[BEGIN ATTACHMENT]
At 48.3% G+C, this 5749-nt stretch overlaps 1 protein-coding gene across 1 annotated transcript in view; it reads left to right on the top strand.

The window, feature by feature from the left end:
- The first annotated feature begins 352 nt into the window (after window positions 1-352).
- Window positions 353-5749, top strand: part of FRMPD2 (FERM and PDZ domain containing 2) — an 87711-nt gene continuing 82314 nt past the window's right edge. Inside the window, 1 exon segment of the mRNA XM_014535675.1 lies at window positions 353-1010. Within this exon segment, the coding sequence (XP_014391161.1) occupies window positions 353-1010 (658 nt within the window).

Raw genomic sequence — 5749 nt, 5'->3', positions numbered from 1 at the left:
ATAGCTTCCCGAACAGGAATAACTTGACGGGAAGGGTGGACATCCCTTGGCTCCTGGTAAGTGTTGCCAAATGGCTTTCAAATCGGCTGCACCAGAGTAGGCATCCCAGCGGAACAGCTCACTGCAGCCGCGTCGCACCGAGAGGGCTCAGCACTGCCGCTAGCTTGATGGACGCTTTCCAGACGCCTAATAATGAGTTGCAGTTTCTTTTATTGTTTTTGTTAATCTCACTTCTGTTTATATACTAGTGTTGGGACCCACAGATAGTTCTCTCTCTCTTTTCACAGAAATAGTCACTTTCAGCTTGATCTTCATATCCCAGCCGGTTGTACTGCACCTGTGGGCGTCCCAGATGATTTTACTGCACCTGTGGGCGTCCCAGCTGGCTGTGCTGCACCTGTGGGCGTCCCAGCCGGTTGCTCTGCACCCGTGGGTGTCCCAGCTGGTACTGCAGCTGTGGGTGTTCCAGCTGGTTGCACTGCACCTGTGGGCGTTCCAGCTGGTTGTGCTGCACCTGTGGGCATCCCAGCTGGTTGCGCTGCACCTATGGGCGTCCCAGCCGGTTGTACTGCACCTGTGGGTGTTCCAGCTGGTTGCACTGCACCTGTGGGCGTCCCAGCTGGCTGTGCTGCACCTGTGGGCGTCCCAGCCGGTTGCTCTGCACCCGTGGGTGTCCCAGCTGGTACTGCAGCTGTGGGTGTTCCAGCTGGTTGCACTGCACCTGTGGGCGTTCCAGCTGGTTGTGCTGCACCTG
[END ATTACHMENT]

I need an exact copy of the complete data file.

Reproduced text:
At 48.3% G+C, this 5749-nt stretch overlaps 1 protein-coding gene across 1 annotated transcript in view; it reads left to right on the top strand.

The window, feature by feature from the left end:
- The first annotated feature begins 352 nt into the window (after window positions 1-352).
- Window positions 353-5749, top strand: part of FRMPD2 (FERM and PDZ domain containing 2) — an 87711-nt gene continuing 82314 nt past the window's right edge. Inside the window, 1 exon segment of the mRNA XM_014535675.1 lies at window positions 353-1010. Within this exon segment, the coding sequence (XP_014391161.1) occupies window positions 353-1010 (658 nt within the window).

Raw genomic sequence — 5749 nt, 5'->3', positions numbered from 1 at the left:
ATAGCTTCCCGAACAGGAATAACTTGACGGGAAGGGTGGACATCCCTTGGCTCCTGGTAAGTGTTGCCAAATGGCTTTCAAATCGGCTGCACCAGAGTAGGCATCCCAGCGGAACAGCTCACTGCAGCCGCGTCGCACCGAGAGGGCTCAGCACTGCCGCTAGCTTGATGGACGCTTTCCAGACGCCTAATAATGAGTTGCAGTTTCTTTTATTGTTTTTGTTAATCTCACTTCTGTTTATATACTAGTGTTGGGACCCACAGATAGTTCTCTCTCTCTTTTCACAGAAATAGTCACTTTCAGCTTGATCTTCATATCCCAGCCGGTTGTACTGCACCTGTGGGCGTCCCAGATGATTTTACTGCACCTGTGGGCGTCCCAGCTGGCTGTGCTGCACCTGTGGGCGTCCCAGCCGGTTGCTCTGCACCCGTGGGTGTCCCAGCTGGTACTGCAGCTGTGGGTGTTCCAGCTGGTTGCACTGCACCTGTGGGCGTTCCAGCTGGTTGTGCTGCACCTGTGGGCATCCCAGCTGGTTGCGCTGCACCTATGGGCGTCCCAGCCGGTTGTACTGCACCTGTGGGTGTTCCAGCTGGTTGCACTGCACCTGTGGGCGTCCCAGCTGGCTGTGCTGCACCTGTGGGCGTCCCAGCCGGTTGCTCTGCACCCGTGGGTGTCCCAGCTGGTACTGCAGCTGTGGGTGTTCCAGCTGGTTGCACTGCACCTGTGGGCGTTCCAGCTGGTTGTGCTGCACCTG